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On October 15, 2020, the United States Department of the Treasury will implement a final rule modifying certain provisions of the regulations of the Committee on Foreign Investment in the United States (CFIUS), implemented earlier this year at 31 C.F.R. Part 800.  The final rule is largely similar to a proposed rule published in May 2020, providing clarifications but few significant changes.  Now final, the rule brings export control requirements related to critical technologies into the forefront of CFIUS reporting considerations, departing from a prior focus on North American Industry Classification System (NAICS) codes.  

As with the proposed rule, the CFIUS filing requirement has turned away from industry-based reporting toward a focus on US government authorizations related to the export, reexport, transfer (in-country), or retransfer of controlled items.  CFIUS declarations are now mandatory not for transactions involving particular industries but for those involving companies that design, development, test, manufacture, fabricate, or produce particular items that are critical technologies subject to certain US export controls. 

Specifically, the mandatory declaration requirement for covered transactions is triggered by foreign investment in a US company that designs, develops, tests, manufactures, fabricates, or produces items that would require authorizations for export to any person that:

  • Could directly control the US business as a result of the covered transaction;
  • Is directly acquiring an interest that is a covered investment in the US business;
  • Has a direct investment in the US business and their rights are changing in a way that could result in a covered transaction;
  • Is a party to any transaction, transfer, agreement, or arrangement which is designed or intended to evade or circumvent CFIUS requirements; or
  • Individually, or as part of a group of foreign persons, holds a direct or indirect voting interest of 25% or more as a result of the transaction and as further described in the rule.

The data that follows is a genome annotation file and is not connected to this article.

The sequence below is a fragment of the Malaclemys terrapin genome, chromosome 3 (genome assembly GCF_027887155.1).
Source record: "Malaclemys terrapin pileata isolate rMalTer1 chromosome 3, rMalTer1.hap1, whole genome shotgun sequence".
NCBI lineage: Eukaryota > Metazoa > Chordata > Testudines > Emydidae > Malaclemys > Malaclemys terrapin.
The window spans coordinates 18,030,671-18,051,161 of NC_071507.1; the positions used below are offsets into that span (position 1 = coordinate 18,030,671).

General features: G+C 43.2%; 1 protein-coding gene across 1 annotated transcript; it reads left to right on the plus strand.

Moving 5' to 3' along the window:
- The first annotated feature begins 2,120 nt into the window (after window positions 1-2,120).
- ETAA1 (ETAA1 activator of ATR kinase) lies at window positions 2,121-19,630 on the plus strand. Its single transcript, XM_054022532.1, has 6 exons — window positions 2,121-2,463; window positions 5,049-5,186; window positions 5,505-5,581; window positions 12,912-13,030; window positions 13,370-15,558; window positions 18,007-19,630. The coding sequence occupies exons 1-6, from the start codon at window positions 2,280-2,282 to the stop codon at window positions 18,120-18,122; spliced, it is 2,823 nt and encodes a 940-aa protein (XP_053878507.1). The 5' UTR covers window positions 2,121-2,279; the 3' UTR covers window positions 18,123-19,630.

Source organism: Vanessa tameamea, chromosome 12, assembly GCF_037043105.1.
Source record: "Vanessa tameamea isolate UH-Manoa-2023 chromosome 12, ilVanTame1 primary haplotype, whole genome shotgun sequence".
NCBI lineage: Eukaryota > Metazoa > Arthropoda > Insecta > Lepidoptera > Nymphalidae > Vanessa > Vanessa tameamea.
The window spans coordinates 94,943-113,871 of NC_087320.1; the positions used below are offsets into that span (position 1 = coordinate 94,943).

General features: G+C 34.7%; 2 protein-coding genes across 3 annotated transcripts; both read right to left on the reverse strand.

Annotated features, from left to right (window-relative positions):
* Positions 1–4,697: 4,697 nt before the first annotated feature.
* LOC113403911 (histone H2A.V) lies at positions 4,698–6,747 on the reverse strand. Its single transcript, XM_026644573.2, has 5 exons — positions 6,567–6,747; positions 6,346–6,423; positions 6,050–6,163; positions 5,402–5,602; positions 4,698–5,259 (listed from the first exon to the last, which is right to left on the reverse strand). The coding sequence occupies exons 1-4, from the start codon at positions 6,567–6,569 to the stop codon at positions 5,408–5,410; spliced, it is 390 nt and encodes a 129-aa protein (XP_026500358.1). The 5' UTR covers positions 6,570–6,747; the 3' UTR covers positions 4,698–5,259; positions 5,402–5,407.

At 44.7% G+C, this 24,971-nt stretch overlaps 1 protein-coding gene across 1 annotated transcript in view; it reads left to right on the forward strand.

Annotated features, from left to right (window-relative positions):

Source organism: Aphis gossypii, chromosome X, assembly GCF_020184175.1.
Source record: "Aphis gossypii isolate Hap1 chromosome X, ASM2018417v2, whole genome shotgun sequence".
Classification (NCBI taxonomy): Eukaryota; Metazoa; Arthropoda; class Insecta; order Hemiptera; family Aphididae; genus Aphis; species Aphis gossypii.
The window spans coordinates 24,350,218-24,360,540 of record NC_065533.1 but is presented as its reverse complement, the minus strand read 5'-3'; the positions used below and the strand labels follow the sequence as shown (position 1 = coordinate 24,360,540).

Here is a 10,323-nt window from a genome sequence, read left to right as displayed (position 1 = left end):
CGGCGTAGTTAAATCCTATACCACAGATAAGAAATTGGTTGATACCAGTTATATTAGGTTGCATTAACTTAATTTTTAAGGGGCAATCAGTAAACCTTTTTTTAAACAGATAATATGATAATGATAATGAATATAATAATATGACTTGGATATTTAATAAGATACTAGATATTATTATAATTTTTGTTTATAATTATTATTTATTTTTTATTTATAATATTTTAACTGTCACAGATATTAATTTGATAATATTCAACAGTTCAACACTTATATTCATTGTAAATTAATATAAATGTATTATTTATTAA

The relevant export authorizations may be issued by the Department of State under the International Traffic in Arms Regulations (ITAR), Department of Commerce under the Export Administration Regulations (EAR), Department of Energy, or the Nuclear Regulatory Commission.  Aside from a limited carve-out for certain EAR license exceptions, the availability of ITAR exemptions or EAR license exceptions for the export of the controlled items has no bearing on whether a declaration to CFIUS is mandatory.  Transactions involving items that are eligible for export pursuant to EAR license exceptions ENC (encryption), TSU (technology and software unrestricted), or STA (strategic trade authorization) are exempted from the otherwise mandatory filing requirement, provided that all applicable requirements of the relevant license exception are met, such as submitting a classification request prior to use of license exception ENC. 

Flowing from this final rule is that NAICS codes are no longer relevant to determining whether a CFIUS filing is mandatory.  Rather, an export control review should be conducted to determine whether a declaration is required, even if no export activities are contemplated.  Transactions involving investors from countries that are subject to strict export control requirements, such as China, should be closely scrutinized for CFIUS declaration requirements.

This document provides a general summary and is for information/educational purposes only. It is not intended to be comprehensive, nor does it constitute legal advice. Specific legal advice should always be sought before taking or refraining from taking any action.